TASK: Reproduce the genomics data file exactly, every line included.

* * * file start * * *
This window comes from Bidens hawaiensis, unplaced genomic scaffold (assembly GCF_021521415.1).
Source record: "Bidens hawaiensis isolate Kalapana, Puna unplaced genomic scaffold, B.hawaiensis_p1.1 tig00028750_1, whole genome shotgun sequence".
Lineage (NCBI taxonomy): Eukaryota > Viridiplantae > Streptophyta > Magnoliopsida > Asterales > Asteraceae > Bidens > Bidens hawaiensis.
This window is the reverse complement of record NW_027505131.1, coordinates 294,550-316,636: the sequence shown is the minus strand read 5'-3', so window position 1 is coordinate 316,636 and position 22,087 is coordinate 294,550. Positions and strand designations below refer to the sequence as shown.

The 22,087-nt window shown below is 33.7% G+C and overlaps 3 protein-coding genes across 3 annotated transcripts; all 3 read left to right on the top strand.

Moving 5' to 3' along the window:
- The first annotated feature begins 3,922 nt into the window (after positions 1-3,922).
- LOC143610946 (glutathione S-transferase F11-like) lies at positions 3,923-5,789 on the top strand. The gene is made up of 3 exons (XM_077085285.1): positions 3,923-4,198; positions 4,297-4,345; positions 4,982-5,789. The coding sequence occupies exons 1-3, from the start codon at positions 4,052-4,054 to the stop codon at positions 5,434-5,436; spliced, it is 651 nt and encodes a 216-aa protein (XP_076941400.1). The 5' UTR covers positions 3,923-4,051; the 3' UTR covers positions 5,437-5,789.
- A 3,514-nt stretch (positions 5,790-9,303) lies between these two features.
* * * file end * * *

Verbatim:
This window comes from Bidens hawaiensis, unplaced genomic scaffold (assembly GCF_021521415.1).
Source record: "Bidens hawaiensis isolate Kalapana, Puna unplaced genomic scaffold, B.hawaiensis_p1.1 tig00028750_1, whole genome shotgun sequence".
Lineage (NCBI taxonomy): Eukaryota > Viridiplantae > Streptophyta > Magnoliopsida > Asterales > Asteraceae > Bidens > Bidens hawaiensis.
This window is the reverse complement of record NW_027505131.1, coordinates 294,550-316,636: the sequence shown is the minus strand read 5'-3', so window position 1 is coordinate 316,636 and position 22,087 is coordinate 294,550. Positions and strand designations below refer to the sequence as shown.

The 22,087-nt window shown below is 33.7% G+C and overlaps 3 protein-coding genes across 3 annotated transcripts; all 3 read left to right on the top strand.

Moving 5' to 3' along the window:
- The first annotated feature begins 3,922 nt into the window (after positions 1-3,922).
- LOC143610946 (glutathione S-transferase F11-like) lies at positions 3,923-5,789 on the top strand. The gene is made up of 3 exons (XM_077085285.1): positions 3,923-4,198; positions 4,297-4,345; positions 4,982-5,789. The coding sequence occupies exons 1-3, from the start codon at positions 4,052-4,054 to the stop codon at positions 5,434-5,436; spliced, it is 651 nt and encodes a 216-aa protein (XP_076941400.1). The 5' UTR covers positions 3,923-4,051; the 3' UTR covers positions 5,437-5,789.
- A 3,514-nt stretch (positions 5,790-9,303) lies between these two features.